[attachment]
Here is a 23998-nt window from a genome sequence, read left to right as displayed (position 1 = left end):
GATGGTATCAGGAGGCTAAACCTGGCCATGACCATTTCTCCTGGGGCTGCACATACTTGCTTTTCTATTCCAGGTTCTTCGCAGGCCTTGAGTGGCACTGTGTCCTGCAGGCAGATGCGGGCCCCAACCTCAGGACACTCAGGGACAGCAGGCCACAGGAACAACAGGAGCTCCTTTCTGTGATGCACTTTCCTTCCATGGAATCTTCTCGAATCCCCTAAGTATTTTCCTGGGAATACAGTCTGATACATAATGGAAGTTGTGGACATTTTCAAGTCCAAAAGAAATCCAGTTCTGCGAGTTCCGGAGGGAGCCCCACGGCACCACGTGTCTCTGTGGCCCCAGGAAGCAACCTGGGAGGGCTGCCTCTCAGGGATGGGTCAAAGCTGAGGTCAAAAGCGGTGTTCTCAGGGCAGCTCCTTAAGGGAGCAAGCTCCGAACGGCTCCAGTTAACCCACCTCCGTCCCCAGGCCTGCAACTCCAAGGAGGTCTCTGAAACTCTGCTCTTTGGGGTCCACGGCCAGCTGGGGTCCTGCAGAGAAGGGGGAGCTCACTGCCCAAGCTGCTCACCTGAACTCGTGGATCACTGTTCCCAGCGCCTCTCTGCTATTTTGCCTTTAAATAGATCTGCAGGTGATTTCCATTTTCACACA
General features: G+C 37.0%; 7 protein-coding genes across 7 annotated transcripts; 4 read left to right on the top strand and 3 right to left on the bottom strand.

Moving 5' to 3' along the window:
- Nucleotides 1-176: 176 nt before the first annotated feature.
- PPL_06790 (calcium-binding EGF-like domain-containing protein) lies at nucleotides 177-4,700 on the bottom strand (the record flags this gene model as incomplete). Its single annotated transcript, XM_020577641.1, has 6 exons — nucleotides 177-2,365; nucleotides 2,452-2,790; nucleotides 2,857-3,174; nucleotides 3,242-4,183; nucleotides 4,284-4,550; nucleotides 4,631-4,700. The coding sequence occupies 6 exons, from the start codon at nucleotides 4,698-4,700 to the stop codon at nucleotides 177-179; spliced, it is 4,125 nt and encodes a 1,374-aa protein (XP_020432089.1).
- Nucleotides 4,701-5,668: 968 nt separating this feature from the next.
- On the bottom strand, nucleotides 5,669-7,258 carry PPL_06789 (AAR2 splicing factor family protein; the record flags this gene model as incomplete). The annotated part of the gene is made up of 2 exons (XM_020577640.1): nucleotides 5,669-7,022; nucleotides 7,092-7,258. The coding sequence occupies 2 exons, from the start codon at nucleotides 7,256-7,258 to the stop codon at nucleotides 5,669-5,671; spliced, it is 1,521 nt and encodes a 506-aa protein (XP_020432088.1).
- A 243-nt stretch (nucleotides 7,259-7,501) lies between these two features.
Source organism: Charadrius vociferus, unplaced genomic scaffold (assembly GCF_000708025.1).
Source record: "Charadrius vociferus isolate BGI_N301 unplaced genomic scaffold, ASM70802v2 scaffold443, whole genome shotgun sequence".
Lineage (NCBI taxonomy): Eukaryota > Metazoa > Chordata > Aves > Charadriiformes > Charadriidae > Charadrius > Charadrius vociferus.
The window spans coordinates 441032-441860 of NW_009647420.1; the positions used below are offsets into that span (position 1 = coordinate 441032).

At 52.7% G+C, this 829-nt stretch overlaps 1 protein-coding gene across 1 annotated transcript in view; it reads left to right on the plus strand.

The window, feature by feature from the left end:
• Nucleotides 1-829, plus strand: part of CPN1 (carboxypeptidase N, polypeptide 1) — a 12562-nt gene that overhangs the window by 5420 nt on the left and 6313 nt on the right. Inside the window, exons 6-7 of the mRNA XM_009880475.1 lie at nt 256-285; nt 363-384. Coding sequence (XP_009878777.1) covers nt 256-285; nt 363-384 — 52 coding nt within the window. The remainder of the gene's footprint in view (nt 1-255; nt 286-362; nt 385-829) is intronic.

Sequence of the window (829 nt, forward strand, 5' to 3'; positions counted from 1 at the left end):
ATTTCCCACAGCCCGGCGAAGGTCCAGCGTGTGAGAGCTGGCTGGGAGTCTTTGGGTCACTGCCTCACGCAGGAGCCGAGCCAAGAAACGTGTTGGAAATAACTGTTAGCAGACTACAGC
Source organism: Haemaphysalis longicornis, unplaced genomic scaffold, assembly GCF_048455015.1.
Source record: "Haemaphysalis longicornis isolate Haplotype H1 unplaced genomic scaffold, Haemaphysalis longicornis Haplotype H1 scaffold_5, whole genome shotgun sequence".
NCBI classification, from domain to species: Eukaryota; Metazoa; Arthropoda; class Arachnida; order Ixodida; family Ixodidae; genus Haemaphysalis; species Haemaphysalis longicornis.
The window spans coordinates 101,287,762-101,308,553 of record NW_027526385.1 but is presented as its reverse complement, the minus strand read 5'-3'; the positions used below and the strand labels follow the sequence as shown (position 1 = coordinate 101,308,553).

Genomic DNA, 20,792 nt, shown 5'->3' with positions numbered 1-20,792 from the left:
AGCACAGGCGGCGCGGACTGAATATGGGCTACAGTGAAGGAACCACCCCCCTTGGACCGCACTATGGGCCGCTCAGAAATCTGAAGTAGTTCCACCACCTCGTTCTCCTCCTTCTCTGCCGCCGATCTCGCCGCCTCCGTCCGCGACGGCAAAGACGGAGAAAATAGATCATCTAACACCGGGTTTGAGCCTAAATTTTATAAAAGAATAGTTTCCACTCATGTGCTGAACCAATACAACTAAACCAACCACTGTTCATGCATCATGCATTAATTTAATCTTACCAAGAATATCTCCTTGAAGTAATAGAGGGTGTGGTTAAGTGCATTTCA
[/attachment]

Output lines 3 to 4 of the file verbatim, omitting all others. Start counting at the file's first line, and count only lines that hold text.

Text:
General features: G+C 37.0%; 7 protein-coding genes across 7 annotated transcripts; 4 read left to right on the top strand and 3 right to left on the bottom strand.

Moving 5' to 3' along the window: